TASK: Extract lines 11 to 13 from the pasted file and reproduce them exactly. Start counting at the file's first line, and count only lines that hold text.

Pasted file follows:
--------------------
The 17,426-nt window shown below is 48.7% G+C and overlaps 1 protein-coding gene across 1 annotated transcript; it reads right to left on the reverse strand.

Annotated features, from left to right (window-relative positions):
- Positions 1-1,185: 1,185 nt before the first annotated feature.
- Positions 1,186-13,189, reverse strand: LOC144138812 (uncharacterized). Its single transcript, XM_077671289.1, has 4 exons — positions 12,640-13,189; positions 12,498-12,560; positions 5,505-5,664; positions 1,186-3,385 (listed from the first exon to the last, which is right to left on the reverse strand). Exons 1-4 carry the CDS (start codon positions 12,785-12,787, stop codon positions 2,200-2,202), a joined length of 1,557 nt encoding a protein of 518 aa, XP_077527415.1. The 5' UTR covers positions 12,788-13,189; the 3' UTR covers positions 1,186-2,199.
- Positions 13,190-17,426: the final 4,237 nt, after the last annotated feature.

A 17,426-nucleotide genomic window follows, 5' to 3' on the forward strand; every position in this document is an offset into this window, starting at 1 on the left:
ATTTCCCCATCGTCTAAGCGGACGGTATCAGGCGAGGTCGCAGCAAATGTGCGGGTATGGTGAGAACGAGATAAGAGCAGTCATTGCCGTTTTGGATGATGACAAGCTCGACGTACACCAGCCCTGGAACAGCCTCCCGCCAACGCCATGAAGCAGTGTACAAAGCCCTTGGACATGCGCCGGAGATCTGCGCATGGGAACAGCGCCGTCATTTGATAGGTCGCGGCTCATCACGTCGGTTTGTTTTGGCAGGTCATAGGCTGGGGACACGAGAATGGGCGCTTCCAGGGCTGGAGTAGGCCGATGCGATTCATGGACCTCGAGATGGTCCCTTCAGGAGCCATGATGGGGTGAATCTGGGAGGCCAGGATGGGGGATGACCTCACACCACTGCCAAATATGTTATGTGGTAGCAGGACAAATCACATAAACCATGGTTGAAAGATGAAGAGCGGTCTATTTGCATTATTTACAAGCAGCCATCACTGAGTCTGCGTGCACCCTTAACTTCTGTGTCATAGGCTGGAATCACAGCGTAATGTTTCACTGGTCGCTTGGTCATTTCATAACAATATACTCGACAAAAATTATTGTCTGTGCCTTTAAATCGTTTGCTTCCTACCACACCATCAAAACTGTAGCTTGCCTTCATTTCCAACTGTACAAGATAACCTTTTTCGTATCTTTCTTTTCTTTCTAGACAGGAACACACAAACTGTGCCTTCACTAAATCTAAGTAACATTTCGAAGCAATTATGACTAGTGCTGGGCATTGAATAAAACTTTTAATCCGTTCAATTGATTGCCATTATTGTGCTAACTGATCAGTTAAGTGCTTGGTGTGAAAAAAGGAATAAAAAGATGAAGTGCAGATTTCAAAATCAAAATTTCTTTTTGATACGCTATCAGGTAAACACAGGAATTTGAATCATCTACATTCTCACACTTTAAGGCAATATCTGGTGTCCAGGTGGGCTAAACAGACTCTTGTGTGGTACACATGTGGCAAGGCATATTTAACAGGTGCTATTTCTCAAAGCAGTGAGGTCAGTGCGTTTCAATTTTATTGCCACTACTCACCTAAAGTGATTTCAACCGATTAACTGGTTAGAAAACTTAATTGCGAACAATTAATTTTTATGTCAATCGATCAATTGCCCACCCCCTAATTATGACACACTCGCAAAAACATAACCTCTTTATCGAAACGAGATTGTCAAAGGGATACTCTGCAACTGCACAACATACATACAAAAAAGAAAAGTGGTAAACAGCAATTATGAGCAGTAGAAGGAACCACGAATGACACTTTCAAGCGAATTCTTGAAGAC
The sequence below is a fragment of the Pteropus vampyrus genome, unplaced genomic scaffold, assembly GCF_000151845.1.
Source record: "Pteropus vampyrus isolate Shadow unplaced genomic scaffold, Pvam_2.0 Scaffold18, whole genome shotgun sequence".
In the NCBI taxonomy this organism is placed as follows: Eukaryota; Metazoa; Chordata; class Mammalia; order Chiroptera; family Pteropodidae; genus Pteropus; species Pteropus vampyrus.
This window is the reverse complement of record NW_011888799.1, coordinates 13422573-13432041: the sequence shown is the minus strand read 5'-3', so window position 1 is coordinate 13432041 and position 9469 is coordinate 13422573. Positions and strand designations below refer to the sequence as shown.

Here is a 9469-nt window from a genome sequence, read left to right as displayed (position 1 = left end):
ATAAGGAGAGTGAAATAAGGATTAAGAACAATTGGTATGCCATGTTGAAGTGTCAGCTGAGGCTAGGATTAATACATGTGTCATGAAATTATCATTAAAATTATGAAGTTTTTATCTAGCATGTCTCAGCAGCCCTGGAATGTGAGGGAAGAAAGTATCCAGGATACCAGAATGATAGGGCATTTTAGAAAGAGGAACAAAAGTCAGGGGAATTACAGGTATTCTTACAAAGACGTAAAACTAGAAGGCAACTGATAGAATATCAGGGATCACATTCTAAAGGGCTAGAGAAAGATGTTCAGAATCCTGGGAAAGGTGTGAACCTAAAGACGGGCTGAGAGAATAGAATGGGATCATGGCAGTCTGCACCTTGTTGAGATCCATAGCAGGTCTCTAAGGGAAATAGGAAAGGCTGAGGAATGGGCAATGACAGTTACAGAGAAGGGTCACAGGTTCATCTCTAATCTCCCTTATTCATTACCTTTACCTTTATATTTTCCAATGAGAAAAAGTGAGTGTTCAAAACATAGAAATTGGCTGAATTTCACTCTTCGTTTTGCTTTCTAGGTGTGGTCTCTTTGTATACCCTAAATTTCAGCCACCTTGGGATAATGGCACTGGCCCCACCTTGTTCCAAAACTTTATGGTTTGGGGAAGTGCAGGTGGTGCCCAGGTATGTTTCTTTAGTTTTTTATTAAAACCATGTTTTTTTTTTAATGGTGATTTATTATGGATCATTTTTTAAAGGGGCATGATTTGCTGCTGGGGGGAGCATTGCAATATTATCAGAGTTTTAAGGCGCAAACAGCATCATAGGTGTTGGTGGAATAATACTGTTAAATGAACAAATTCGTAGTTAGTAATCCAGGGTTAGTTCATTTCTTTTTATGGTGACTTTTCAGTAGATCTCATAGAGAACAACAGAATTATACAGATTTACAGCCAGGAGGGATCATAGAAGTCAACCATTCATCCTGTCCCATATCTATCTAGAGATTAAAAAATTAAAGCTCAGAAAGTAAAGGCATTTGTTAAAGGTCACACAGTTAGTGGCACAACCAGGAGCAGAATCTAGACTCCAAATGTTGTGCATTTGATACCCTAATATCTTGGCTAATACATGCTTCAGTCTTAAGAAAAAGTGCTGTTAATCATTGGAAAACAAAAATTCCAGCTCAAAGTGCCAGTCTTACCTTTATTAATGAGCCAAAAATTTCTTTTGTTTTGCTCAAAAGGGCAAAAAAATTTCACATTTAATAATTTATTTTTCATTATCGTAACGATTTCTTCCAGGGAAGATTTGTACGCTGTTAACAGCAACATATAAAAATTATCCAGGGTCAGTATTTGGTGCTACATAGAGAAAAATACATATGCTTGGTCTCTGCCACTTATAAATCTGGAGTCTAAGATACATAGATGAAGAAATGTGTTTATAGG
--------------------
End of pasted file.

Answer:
This window is the reverse complement of record NW_011888799.1, coordinates 13422573-13432041: the sequence shown is the minus strand read 5'-3', so window position 1 is coordinate 13432041 and position 9469 is coordinate 13422573. Positions and strand designations below refer to the sequence as shown.

Here is a 9469-nt window from a genome sequence, read left to right as displayed (position 1 = left end):
ATAAGGAGAGTGAAATAAGGATTAAGAACAATTGGTATGCCATGTTGAAGTGTCAGCTGAGGCTAGGATTAATACATGTGTCATGAAATTATCATTAAAATTATGAAGTTTTTATCTAGCATGTCTCAGCAGCCCTGGAATGTGAGGGAAGAAAGTATCCAGGATACCAGAATGATAGGGCATTTTAGAAAGAGGAACAAAAGTCAGGGGAATTACAGGTATTCTTACAAAGACGTAAAACTAGAAGGCAACTGATAGAATATCAGGGATCACATTCTAAAGGGCTAGAGAAAGATGTTCAGAATCCTGGGAAAGGTGTGAACCTAAAGACGGGCTGAGAGAATAGAATGGGATCATGGCAGTCTGCACCTTGTTGAGATCCATAGCAGGTCTCTAAGGGAAATAGGAAAGGCTGAGGAATGGGCAATGACAGTTACAGAGAAGGGTCACAGGTTCATCTCTAATCTCCCTTATTCATTACCTTTACCTTTATATTTTCCAATGAGAAAAAGTGAGTGTTCAAAACATAGAAATTGGCTGAATTTCACTCTTCGTTTTGCTTTCTAGGTGTGGTCTCTTTGTATACCCTAAATTTCAGCCACCTTGGGATAATGGCACTGGCCCCACCTTGTTCCAAAACTTTATGGTTTGGGGAAGTGCAGGTGGTGCCCAGGTATGTTTCTTTAGTTTTTTATTAAAACCATGTTTTTTTTTTAATGGTGATTTATTATGGATCATTTTTTAAAGGGGCATGATTTGCTGCTGGGGGGAGCATTGCAATATTATCAGAGTTTTAAGGCGCAAACAGCATCATAGGTGTTGGTGGAATAATACTGTTAAATGAACAAATTCGTAGTTAGTAATCCAGGGTTAGTTCATTTCTTTTTATGGTGACTTTTCAGTAGATCTCATAGAGAACAACAGAATTATACAGATTTACAGCCAGGAGGGATCATAGAAGTCAACCATTCATCCTGTCCCATATCTATCTAGAGATTAAAAAATTAAAGCTCAGAAAGTAAAGGCATTTGTTAAAGGTCACACAGTTAGTGGCACAACCAGGAGCAGAATCTAGACTCCAAATGTTGTGCATTTGATACCCTAATATCTTGGCTAATACATGCTTCAGTCTTAAGAAAAAGTGCTGTTAATCATTGGAAAACAAAAATTCCAGCTCAAAGTGCCAGTCTTACCTTTATTAATGAGCCAAAAATTTCTTTTGTTTTGCTCAAAAGGGCAAAAAAATTTCACATTTAATAATTTATTTTTCATTATCGTAACGATTTCTTCCAGGGAAGATTTGTACGCTGTTAACAGCAACATATAAAAATTATCCAGGGTCAGTATTTGGTGCTACATAGAGAAAAATACATATGCTTGGTCTCTGCCACTTATAAATCTGGAGTCTAAGATACATAGATGAAGAAATGTGTTTATAGG